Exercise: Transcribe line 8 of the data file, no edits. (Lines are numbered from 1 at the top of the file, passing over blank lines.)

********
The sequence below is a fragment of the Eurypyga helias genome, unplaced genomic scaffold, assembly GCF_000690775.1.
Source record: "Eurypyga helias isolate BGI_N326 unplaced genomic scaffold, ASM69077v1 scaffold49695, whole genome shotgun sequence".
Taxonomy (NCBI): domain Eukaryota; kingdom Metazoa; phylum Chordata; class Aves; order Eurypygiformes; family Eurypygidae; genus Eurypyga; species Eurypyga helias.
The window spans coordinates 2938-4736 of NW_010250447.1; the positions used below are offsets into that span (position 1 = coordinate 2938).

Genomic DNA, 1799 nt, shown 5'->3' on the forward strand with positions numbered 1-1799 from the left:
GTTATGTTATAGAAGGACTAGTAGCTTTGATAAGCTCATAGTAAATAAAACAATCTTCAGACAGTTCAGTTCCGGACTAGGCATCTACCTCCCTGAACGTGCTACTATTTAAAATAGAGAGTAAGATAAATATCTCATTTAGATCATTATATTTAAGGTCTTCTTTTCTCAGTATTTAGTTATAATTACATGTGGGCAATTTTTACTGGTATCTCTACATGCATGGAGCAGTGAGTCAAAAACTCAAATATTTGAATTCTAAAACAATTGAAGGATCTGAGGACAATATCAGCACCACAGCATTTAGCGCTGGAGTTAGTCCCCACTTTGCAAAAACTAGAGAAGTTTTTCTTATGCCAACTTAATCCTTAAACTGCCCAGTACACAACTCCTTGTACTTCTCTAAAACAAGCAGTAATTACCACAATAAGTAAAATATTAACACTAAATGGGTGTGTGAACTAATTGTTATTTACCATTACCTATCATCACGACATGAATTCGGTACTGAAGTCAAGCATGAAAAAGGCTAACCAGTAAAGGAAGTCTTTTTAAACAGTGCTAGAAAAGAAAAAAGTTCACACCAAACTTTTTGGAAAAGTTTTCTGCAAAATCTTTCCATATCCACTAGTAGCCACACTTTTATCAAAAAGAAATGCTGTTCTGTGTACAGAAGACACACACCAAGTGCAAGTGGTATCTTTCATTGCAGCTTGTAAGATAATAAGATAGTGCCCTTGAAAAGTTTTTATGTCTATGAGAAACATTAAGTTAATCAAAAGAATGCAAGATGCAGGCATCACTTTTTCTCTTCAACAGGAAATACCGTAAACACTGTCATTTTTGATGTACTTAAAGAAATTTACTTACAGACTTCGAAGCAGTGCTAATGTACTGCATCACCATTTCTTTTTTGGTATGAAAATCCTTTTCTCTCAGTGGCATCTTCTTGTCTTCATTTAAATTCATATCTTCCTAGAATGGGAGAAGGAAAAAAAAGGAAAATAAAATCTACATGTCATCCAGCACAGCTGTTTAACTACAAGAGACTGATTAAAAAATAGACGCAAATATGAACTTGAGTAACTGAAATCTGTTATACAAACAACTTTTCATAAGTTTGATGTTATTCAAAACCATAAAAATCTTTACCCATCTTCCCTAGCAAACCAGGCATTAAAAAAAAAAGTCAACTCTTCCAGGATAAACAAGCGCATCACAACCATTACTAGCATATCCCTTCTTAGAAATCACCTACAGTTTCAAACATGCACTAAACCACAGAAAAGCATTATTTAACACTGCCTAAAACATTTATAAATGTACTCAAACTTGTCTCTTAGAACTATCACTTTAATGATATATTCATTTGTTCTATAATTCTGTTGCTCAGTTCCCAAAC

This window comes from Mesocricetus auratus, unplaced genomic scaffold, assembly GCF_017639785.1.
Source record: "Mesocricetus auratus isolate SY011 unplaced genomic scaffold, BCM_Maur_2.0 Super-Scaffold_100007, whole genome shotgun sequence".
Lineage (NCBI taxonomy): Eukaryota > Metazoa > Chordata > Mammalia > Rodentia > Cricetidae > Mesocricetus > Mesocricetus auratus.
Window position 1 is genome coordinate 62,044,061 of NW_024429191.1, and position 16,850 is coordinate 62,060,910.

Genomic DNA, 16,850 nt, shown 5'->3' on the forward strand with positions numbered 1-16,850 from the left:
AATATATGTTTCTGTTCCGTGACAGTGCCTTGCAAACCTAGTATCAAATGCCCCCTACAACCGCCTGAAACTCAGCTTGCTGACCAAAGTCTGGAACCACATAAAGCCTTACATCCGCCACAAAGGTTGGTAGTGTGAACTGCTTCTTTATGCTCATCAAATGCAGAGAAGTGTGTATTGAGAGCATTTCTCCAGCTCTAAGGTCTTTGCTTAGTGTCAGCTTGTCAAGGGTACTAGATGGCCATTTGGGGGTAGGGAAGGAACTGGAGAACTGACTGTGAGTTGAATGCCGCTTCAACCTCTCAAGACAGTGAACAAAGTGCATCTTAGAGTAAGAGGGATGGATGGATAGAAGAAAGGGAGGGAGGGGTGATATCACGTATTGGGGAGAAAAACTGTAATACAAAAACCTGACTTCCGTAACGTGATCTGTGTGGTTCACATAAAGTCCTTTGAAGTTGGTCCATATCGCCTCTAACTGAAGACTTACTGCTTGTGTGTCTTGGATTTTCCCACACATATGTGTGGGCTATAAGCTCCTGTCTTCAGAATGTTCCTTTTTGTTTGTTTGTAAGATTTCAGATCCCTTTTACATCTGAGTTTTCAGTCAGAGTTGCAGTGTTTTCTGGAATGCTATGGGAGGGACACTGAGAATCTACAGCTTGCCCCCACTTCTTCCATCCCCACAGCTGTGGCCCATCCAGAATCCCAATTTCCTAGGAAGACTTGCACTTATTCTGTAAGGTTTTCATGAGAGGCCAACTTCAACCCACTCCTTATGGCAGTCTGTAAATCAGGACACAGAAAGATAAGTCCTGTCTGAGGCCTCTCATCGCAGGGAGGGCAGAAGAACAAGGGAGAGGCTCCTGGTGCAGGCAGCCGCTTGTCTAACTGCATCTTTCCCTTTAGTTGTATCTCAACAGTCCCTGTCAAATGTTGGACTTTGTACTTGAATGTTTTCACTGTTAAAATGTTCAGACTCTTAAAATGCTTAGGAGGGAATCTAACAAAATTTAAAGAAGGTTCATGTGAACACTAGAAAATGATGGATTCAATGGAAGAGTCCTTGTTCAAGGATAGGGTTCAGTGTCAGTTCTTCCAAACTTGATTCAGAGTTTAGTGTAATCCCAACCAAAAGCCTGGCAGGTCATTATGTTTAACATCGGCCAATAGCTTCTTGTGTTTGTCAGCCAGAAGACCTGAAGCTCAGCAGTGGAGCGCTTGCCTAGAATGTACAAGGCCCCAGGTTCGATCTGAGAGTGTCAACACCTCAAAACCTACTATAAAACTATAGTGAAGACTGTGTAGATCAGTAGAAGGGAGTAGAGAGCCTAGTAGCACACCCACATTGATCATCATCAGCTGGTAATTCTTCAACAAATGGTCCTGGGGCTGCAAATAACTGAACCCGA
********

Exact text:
Source record: "Mesocricetus auratus isolate SY011 unplaced genomic scaffold, BCM_Maur_2.0 Super-Scaffold_100007, whole genome shotgun sequence".